Elected officials throughout the central San Joaquin Valley, in California and across the country have weighed in on the increasingly controversial policy of separating migrant children from their parents at the U.S.-Mexico border, but the highest profile local congressman has remained silent on the issue.
The Tulare Republican and chairman of the House Intelligence Committee has apparently not weighed in on the zero tolerance policy, which has separated at least 2,600 children from their parents in the last six weeks.
Nunes’ office did not return a request for comment from The Bee.
Both his official Twitter account and his personal one have made no mention of immigration or border separation. His tweets this week have focused on the Mueller investigation and Nunes’ own quest against the Department of Justice.
The press release section of his congressional website has not been updated in over a year. His most recent blog post was a condemnation of Gov. Jerry Brown’s water policies. His partisan news website has not posted anything since April.
His Fox News insider section, which includes stories about Nunes and clips featuring him, has nothing on immigration or border separation. Breitbart reported that Nunes gave the Department of Justice an ultimatum to respond to his subpoenas on Sunday morning, just as fervor over the separation policy began to boil over across the country.
President Donald Trump and his administration have attacked the controversy surrounding its policy in a variety of ways over the last few days.
After several days under fire, Trump on Wednesday signed an executive order that would keep families together but would also hold them in custody for an indefinite detention time.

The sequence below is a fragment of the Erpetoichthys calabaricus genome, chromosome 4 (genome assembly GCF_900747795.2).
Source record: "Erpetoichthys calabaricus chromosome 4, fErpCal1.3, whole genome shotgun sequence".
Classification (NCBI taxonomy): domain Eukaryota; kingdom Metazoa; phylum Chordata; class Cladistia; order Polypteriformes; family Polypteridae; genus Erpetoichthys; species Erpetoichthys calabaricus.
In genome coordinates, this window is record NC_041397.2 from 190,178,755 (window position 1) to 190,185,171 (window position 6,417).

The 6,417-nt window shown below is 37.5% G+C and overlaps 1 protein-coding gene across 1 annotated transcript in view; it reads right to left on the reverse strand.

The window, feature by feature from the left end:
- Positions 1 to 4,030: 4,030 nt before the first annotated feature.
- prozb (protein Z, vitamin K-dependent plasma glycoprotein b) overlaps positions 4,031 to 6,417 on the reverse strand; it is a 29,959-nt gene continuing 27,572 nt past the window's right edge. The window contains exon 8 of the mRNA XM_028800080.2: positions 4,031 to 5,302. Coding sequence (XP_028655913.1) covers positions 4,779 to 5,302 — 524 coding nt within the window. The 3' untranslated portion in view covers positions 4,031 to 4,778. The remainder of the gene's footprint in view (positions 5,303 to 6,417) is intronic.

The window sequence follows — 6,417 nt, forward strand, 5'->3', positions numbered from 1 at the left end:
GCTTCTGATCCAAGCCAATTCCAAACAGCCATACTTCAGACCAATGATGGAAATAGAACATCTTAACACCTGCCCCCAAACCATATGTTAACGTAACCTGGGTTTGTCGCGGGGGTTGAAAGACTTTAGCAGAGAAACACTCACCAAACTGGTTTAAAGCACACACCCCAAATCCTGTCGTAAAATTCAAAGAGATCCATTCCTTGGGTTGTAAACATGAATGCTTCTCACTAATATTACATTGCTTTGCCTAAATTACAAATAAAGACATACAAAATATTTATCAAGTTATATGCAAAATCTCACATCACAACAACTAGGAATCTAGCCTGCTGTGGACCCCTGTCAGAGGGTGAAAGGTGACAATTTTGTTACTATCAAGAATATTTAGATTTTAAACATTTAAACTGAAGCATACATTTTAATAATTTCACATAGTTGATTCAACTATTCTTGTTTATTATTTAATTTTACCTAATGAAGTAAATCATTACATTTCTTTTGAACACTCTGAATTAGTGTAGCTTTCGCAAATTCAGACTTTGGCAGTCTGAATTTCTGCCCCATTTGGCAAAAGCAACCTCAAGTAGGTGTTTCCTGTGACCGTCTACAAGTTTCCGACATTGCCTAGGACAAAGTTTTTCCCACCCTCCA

Andrew Janz, the Fresno Democrat challenging Nunes in the November election, has condemned the policy through social media and released this statement on Nunes’ silence Wednesday:
“Once again Devin has remained silent on an issue of national importance. Republicans and Democrats around the country and Central Valley have condemned Trump's family separation policy, and Devin needs to do the same. His silence is an endorsement of this brutal policy.”
Janz will participate in a national demonstration alongside nonpartisan local group Faith in the Valley and travel to the border this weekend, saying he plans to keep community members updated on what he sees through social media.
According to 2016 census information, Nunes' 22nd District, which includes all of Clovis, Tulare, Visalia and parts of Fresno, had 138,590 foreign-born residents. That's roughly 18 percent of its 755,289 total residents. About 48 percent of the district is Latino or Hispanic.
Nunes’ congressional neighbors, both Democrat and Republican, have made themselves heard on the subject.
Rep. Jim Costa, D-Fresno, visited the border with 14 other members of Congress on Monday. He called the policy “unacceptable” and a deal-breaker that must be addressed in any legislation before he would sign it.
House Majority Leader Kevin McCarthy, R-Bakersfield, was in Fresno on Monday for a fundraiser with first daughter Ivanka Trump. He did not address the separation specifically, but he did tell donors that an immigration vote should be coming this week.
Rep. Jeff Denham, R-Turlock, told CNN on Monday that “neither party should want to separate kids from their parents.”
Denham then issued a statement Tuesday saying that he, along with House Speaker Paul Ryan and other Republican leaders, had submitted a “compromise bill” that addressed family separations, border security including a border wall, the future of Dreamers and more.
Democratic congressional members across the country have railed against the Trump administration over the policy, while many Republicans have also condemned the policy but laid the blame at Congress’ feet for failing to enact immigration reform.
Senate Majority Leader Mitch McConnell told reporters Tuesday that “...all of the members of the Republican conference support a plan to keep families together while their immigration status is determined.”
House Democrats have submitted an immigration bill, and House Republicans have submitted two. A vote on some sort of legislation is expected this week.